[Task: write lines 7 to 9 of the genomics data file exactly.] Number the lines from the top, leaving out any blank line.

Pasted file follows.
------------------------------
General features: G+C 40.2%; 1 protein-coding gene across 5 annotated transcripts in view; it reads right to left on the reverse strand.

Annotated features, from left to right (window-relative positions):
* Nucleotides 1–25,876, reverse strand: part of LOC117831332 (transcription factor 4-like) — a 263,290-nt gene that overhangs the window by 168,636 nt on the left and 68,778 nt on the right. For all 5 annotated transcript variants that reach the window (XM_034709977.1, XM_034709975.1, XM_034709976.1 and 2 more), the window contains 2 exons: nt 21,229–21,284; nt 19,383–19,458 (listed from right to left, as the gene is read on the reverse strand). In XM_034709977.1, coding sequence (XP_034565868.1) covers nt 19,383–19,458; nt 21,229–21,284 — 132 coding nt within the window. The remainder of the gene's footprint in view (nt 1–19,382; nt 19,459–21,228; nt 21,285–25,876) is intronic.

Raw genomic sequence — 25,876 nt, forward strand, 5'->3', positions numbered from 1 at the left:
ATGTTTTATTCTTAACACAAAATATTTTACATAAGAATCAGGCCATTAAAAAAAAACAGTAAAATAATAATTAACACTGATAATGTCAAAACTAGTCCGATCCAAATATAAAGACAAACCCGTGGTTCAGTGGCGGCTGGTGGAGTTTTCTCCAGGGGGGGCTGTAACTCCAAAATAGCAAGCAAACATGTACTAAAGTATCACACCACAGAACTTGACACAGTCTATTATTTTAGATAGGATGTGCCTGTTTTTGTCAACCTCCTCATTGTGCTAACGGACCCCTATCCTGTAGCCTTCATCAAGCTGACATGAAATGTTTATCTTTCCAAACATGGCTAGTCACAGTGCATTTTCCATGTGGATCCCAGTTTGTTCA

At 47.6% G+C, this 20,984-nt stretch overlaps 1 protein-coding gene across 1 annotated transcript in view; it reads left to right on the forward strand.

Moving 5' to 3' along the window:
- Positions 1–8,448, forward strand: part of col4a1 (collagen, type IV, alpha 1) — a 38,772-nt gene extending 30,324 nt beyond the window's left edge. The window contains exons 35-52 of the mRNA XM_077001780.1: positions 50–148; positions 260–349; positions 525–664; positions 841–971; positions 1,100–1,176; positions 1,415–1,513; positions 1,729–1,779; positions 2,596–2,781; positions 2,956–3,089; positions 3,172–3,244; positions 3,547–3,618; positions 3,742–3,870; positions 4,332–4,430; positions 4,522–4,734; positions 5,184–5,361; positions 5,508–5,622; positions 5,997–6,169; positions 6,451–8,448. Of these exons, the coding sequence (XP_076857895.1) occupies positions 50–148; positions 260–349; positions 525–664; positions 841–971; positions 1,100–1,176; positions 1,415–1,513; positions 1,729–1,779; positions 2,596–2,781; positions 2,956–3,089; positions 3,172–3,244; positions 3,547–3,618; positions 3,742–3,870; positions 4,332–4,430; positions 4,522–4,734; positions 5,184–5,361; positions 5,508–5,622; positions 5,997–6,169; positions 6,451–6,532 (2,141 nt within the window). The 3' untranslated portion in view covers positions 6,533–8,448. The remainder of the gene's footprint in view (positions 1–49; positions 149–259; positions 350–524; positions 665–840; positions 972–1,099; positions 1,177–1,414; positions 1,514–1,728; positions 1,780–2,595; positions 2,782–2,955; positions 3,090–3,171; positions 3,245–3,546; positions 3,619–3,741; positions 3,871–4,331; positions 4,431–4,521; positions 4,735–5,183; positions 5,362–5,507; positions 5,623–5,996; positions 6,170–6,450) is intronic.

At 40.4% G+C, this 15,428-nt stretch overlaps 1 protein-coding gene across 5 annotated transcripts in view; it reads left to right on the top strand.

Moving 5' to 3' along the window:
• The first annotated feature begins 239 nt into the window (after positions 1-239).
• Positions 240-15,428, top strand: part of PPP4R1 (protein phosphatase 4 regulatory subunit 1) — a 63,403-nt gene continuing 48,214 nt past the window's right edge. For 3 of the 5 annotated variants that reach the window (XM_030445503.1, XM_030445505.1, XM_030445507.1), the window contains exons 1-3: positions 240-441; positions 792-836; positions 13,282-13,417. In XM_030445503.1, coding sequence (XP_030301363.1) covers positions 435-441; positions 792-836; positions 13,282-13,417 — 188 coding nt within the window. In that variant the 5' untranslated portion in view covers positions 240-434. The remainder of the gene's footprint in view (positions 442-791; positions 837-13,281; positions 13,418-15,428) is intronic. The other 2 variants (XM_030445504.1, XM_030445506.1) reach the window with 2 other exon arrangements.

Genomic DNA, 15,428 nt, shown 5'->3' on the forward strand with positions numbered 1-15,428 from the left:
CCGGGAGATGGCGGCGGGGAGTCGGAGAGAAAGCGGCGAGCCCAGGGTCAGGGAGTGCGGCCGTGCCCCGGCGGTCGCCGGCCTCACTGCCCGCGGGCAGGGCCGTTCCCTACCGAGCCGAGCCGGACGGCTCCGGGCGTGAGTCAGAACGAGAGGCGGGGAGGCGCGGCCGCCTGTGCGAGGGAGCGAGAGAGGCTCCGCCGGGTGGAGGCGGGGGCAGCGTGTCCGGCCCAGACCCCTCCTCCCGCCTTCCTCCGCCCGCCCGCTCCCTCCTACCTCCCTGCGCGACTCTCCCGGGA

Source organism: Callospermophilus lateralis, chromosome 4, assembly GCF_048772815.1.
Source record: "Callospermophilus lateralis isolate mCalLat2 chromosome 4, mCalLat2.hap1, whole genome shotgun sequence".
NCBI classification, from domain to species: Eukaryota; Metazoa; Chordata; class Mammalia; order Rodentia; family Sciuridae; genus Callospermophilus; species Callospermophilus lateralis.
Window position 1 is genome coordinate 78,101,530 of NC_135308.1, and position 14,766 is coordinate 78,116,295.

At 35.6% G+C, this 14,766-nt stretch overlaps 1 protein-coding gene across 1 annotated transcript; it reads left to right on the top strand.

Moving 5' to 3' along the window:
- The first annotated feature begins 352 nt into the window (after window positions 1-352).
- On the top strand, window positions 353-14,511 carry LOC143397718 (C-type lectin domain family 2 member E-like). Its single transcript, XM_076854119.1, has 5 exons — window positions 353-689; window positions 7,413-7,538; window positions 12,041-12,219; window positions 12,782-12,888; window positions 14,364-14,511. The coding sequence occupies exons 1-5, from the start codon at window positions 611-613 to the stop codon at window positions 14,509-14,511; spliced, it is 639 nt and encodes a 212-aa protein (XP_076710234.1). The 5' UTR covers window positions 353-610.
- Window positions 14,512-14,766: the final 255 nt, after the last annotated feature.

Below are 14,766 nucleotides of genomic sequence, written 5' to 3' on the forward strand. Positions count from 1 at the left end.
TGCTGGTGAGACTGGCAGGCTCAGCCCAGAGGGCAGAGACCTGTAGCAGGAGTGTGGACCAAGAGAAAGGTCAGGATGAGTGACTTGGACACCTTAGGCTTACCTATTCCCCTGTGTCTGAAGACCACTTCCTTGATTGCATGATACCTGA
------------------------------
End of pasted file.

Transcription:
Moving 5' to 3' along the window:
- Positions 1–8,448, forward strand: part of col4a1 (collagen, type IV, alpha 1) — a 38,772-nt gene extending 30,324 nt beyond the window's left edge. The window contains exons 35-52 of the mRNA XM_077001780.1: positions 50–148; positions 260–349; positions 525–664; positions 841–971; positions 1,100–1,176; positions 1,415–1,513; positions 1,729–1,779; positions 2,596–2,781; positions 2,956–3,089; positions 3,172–3,244; positions 3,547–3,618; positions 3,742–3,870; positions 4,332–4,430; positions 4,522–4,734; positions 5,184–5,361; positions 5,508–5,622; positions 5,997–6,169; positions 6,451–8,448. Of these exons, the coding sequence (XP_076857895.1) occupies positions 50–148; positions 260–349; positions 525–664; positions 841–971; positions 1,100–1,176; positions 1,415–1,513; positions 1,729–1,779; positions 2,596–2,781; positions 2,956–3,089; positions 3,172–3,244; positions 3,547–3,618; positions 3,742–3,870; positions 4,332–4,430; positions 4,522–4,734; positions 5,184–5,361; positions 5,508–5,622; positions 5,997–6,169; positions 6,451–6,532 (2,141 nt within the window). The 3' untranslated portion in view covers positions 6,533–8,448. The remainder of the gene's footprint in view (positions 1–49; positions 149–259; positions 350–524; positions 665–840; positions 972–1,099; positions 1,177–1,414; positions 1,514–1,728; positions 1,780–2,595; positions 2,782–2,955; positions 3,090–3,171; positions 3,245–3,546; positions 3,619–3,741; positions 3,871–4,331; positions 4,431–4,521; positions 4,735–5,183; positions 5,362–5,507; positions 5,623–5,996; positions 6,170–6,450) is intronic.

At 40.4% G+C, this 15,428-nt stretch overlaps 1 protein-coding gene across 5 annotated transcripts in view; it reads left to right on the top strand.